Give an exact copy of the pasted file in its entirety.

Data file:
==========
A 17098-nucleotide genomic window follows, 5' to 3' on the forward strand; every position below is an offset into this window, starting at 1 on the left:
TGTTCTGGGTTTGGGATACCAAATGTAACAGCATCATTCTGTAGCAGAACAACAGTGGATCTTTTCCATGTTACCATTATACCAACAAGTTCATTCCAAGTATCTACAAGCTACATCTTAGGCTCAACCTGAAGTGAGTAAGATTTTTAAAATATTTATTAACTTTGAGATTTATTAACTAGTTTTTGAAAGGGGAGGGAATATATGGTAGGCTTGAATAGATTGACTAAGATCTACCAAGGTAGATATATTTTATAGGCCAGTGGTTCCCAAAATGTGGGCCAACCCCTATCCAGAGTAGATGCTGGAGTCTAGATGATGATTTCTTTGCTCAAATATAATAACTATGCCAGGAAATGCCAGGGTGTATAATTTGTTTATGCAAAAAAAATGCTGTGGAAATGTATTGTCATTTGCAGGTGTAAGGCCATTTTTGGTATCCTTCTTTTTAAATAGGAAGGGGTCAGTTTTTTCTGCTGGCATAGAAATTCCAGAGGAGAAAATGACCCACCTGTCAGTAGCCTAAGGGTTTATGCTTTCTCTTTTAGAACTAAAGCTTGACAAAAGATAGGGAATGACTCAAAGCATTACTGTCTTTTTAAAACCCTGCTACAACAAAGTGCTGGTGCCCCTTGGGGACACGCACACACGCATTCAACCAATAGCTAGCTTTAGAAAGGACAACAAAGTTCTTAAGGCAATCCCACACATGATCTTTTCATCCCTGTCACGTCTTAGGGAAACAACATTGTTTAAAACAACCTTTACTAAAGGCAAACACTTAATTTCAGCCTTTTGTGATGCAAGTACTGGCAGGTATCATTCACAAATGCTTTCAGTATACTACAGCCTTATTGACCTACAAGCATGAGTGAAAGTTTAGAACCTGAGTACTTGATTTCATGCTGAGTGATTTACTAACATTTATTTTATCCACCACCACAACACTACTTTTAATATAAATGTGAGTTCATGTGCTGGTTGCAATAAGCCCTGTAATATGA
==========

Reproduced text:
A 17098-nucleotide genomic window follows, 5' to 3' on the forward strand; every position below is an offset into this window, starting at 1 on the left:
TGTTCTGGGTTTGGGATACCAAATGTAACAGCATCATTCTGTAGCAGAACAACAGTGGATCTTTTCCATGTTACCATTATACCAACAAGTTCATTCCAAGTATCTACAAGCTACATCTTAGGCTCAACCTGAAGTGAGTAAGATTTTTAAAATATTTATTAACTTTGAGATTTATTAACTAGTTTTTGAAAGGGGAGGGAATATATGGTAGGCTTGAATAGATTGACTAAGATCTACCAAGGTAGATATATTTTATAGGCCAGTGGTTCCCAAAATGTGGGCCAACCCCTATCCAGAGTAGATGCTGGAGTCTAGATGATGATTTCTTTGCTCAAATATAATAACTATGCCAGGAAATGCCAGGGTGTATAATTTGTTTATGCAAAAAAAATGCTGTGGAAATGTATTGTCATTTGCAGGTGTAAGGCCATTTTTGGTATCCTTCTTTTTAAATAGGAAGGGGTCAGTTTTTTCTGCTGGCATAGAAATTCCAGAGGAGAAAATGACCCACCTGTCAGTAGCCTAAGGGTTTATGCTTTCTCTTTTAGAACTAAAGCTTGACAAAAGATAGGGAATGACTCAAAGCATTACTGTCTTTTTAAAACCCTGCTACAACAAAGTGCTGGTGCCCCTTGGGGACACGCACACACGCATTCAACCAATAGCTAGCTTTAGAAAGGACAACAAAGTTCTTAAGGCAATCCCACACATGATCTTTTCATCCCTGTCACGTCTTAGGGAAACAACATTGTTTAAAACAACCTTTACTAAAGGCAAACACTTAATTTCAGCCTTTTGTGATGCAAGTACTGGCAGGTATCATTCACAAATGCTTTCAGTATACTACAGCCTTATTGACCTACAAGCATGAGTGAAAGTTTAGAACCTGAGTACTTGATTTCATGCTGAGTGATTTACTAACATTTATTTTATCCACCACCACAACACTACTTTTAATATAAATGTGAGTTCATGTGCTGGTTGCAATAAGCCCTGTAATATGA